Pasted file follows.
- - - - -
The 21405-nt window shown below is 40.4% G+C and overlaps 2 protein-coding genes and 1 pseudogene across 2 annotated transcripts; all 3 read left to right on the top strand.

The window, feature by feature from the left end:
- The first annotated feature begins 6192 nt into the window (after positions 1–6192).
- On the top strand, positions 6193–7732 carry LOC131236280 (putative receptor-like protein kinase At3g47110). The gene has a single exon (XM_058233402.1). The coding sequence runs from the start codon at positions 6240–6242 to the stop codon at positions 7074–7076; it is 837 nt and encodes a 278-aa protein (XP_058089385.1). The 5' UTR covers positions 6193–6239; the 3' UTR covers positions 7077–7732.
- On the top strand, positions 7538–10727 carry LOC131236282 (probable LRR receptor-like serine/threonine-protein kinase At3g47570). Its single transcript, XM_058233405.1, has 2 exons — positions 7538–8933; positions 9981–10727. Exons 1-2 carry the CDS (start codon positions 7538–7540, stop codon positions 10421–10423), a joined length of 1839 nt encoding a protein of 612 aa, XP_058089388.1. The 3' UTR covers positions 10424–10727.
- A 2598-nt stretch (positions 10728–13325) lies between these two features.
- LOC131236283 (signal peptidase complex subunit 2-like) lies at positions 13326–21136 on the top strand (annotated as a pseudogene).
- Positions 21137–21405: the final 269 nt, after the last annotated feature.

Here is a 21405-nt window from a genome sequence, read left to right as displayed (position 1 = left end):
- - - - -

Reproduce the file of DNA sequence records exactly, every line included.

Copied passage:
The 21405-nt window shown below is 40.4% G+C and overlaps 2 protein-coding genes and 1 pseudogene across 2 annotated transcripts; all 3 read left to right on the top strand.

The window, feature by feature from the left end:
- The first annotated feature begins 6192 nt into the window (after positions 1–6192).
- On the top strand, positions 6193–7732 carry LOC131236280 (putative receptor-like protein kinase At3g47110). The gene has a single exon (XM_058233402.1). The coding sequence runs from the start codon at positions 6240–6242 to the stop codon at positions 7074–7076; it is 837 nt and encodes a 278-aa protein (XP_058089385.1). The 5' UTR covers positions 6193–6239; the 3' UTR covers positions 7077–7732.
- On the top strand, positions 7538–10727 carry LOC131236282 (probable LRR receptor-like serine/threonine-protein kinase At3g47570). Its single transcript, XM_058233405.1, has 2 exons — positions 7538–8933; positions 9981–10727. Exons 1-2 carry the CDS (start codon positions 7538–7540, stop codon positions 10421–10423), a joined length of 1839 nt encoding a protein of 612 aa, XP_058089388.1. The 3' UTR covers positions 10424–10727.
- A 2598-nt stretch (positions 10728–13325) lies between these two features.
- LOC131236283 (signal peptidase complex subunit 2-like) lies at positions 13326–21136 on the top strand (annotated as a pseudogene).
- Positions 21137–21405: the final 269 nt, after the last annotated feature.

Here is a 21405-nt window from a genome sequence, read left to right as displayed (position 1 = left end):